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Blasting the Worm

May 9, 2009 | by Rabbi Yaakov Salomon

Being hit with a major computer virus is no way to start the NewYear...or is it?

If you want to know how much RAM you need… don't ask me.

If you need information on which active-matrix display is best… look elsewhere.

Just mention "Advanced Configuration and Power Interface (ACPI) equivalent to the TCP/IP File Transfer Protocol," and you'll find me in a different zip code. Clueless, would be an understatement.

As a matter of fact, until fairly recently I hardly knew an Apple from a nectarine, or a Task Manager from Joe Torre. No. Computer literacy was not my strong suit. Still isn't. Oh, I can type an article (in a variety of lovely fonts and sizes), respond to email (occasionally using the "cut and paste" feature!), and even surf the Web (though mired in the prehistoric "Dial-Up" mode). I'm getting there, I guess, but if real trouble strikes, I'm like a late-night talk show host without any guests -- fumbling and helpless.

And two weeks ago, real trouble struck. At first, it seemed relatively minor -- one of those temporary glitches that every computer occasionally spews forth. But within a few days there was no denying it -- I had been infected, invaded, contaminated, polluted, violated, assaulted, attacked, and TAKEN OVER by the now infamous MSBLAST virus.

I sat at my desk, numbly staring at hundreds of emails from total strangers -- many from very small African countries.

"ME?" I wailed. "Little old me? The me who rarely goes online? ME? The proud owner of a hard drive that is still 98.6% free after 2 years? The me who often loses all of his work while trying to adjust his margins??? HOW DID THIS HAPPEN? Don't you have to live in the jungle to catch malaria? Why would a scheming and potent virus bother with little old me? Isn't that stuff reserved for behemoth users like Pfizer, Lexus, and Congress?"

In short order, I reached out to the techies in my life. I guess we all have them. Those are the friends and relatives who we never have enough time for. But when we need them…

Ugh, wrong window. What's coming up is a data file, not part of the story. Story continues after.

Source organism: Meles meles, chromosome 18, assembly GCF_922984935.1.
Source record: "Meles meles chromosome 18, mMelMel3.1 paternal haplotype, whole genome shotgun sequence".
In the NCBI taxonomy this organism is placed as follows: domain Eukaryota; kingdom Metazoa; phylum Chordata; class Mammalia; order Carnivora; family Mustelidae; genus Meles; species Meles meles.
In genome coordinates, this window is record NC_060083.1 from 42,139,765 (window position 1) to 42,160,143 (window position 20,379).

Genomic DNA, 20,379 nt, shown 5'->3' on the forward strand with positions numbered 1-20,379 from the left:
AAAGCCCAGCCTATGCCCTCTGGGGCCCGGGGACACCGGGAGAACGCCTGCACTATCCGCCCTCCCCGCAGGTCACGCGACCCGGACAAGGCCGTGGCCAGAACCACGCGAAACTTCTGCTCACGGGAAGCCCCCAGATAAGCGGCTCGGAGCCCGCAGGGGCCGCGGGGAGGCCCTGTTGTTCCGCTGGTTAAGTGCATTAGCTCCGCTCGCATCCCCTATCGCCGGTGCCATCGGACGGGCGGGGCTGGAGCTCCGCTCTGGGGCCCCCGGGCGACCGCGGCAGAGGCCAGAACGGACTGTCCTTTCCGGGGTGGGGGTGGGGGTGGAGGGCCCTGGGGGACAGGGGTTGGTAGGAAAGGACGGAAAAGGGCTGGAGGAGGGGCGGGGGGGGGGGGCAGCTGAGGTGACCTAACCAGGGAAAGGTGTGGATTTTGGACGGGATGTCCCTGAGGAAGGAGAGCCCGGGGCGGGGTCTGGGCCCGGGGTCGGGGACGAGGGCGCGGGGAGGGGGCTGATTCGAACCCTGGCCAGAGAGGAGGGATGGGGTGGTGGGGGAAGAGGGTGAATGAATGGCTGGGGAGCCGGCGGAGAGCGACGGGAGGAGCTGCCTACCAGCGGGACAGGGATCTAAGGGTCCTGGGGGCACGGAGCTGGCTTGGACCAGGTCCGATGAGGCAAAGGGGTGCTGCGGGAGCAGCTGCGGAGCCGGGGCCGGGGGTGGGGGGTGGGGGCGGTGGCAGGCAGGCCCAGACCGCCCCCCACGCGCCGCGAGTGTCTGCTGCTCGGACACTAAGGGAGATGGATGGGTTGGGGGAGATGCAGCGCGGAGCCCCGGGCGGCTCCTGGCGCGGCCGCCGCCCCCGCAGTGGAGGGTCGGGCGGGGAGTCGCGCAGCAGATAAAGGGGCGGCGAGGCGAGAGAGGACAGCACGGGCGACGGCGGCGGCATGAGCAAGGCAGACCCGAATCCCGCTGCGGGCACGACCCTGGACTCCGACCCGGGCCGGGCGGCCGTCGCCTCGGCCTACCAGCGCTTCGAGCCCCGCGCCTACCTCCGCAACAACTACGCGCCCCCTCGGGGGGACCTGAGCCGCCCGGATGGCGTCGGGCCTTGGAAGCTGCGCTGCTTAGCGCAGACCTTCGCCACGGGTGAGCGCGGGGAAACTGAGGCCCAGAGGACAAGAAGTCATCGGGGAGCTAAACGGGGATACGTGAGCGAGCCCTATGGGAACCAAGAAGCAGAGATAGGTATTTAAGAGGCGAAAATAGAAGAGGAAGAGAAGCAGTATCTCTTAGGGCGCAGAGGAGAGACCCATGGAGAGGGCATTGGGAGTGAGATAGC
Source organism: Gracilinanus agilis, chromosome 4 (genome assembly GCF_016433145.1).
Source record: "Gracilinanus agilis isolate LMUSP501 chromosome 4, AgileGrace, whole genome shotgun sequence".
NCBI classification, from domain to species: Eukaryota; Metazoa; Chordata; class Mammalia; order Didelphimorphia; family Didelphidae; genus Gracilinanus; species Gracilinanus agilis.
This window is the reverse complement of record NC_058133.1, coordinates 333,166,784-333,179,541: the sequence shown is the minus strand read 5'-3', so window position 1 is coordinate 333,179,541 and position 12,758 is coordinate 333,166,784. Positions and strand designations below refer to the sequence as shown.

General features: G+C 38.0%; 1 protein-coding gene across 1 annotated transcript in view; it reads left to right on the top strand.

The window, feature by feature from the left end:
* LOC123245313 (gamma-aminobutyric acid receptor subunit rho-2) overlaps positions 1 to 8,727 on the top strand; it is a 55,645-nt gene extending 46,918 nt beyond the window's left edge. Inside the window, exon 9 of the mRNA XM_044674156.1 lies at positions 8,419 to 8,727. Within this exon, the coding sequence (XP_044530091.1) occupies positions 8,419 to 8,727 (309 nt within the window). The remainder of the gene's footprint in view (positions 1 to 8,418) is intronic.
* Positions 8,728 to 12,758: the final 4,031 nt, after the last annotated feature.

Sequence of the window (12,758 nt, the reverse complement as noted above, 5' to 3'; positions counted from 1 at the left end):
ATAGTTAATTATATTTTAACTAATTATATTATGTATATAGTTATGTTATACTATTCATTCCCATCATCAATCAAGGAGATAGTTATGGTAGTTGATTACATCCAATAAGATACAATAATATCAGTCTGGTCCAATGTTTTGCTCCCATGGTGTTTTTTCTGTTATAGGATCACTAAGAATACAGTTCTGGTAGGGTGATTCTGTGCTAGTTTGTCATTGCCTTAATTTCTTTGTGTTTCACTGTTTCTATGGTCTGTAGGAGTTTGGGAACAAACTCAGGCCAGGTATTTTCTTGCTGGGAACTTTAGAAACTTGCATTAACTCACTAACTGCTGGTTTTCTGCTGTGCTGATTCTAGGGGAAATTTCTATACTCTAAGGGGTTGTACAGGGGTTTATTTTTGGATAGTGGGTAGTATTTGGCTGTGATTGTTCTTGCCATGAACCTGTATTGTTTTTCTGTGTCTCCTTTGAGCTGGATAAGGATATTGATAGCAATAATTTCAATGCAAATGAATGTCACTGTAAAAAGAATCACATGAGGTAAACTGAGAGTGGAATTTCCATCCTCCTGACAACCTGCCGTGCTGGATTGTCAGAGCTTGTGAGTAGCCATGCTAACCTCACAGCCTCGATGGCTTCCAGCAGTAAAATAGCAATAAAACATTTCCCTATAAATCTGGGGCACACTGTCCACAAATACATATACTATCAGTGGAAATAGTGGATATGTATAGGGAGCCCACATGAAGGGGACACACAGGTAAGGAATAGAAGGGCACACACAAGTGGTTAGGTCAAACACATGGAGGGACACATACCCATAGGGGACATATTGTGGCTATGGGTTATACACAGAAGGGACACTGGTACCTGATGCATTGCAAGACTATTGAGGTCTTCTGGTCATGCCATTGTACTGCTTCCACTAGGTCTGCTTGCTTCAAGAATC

Those are the associates who answer the phone, hear our voice, and immediately respond with, "Okay Yaakov, what did you do this time?"

We gulp. We chuckle uncomfortably. Sometimes we feign some feeble small talk before we mumble, "Just a quick question, Izzy. It'll just take 30 seconds."

Forty-five minutes later you're both floundering in a sea of cyber-disarray, not sure whether to declare wholesale surrender or courageously (or hopelessly) suggest, "Let's start from the beginning, shall we?"

And so, the advice began pouring in.

"Reset your drivers."

"Re-configure your properties."

"Change your default settings."

"Delete… defer…and RE-BOOT!"

"Just go online and follow the simple 42 step recovery instructions!"


Everyone meant well. And some people actually seemed to know what they were talking about. But by the time the dust had settled, several days later, my monotonous New Times Roman resembled actual Roman Times and my trusty laptop Touch Pad was now more frozen than a lifeless chromosome of Ted Williams. Motility was impossible. I was completely stuck.

In the ensuing days, I learned that I had actually not been infected by a virus at all. Turns out, it was a "worm." What is the difference? Don't forget who you are talking to -- I have no idea. All I knew was that I needed a remedy.

To end your suspense, the story does have a happy ending. But, far more important, the ending tells a critical story.

Rosh Hashana and Yom Kippur are just around the corner. These days of awe and reverence are marked by Jews worldwide with extended prayers, shofar blowing, and fasting. Most of us approach this segment of the calendar with feelings of dread and trepidation. And why not? If we truly believe that the Almighty actually sits in judgment of us during these holiest of days and determines our every accomplishment or failure, what else could we feel but fright?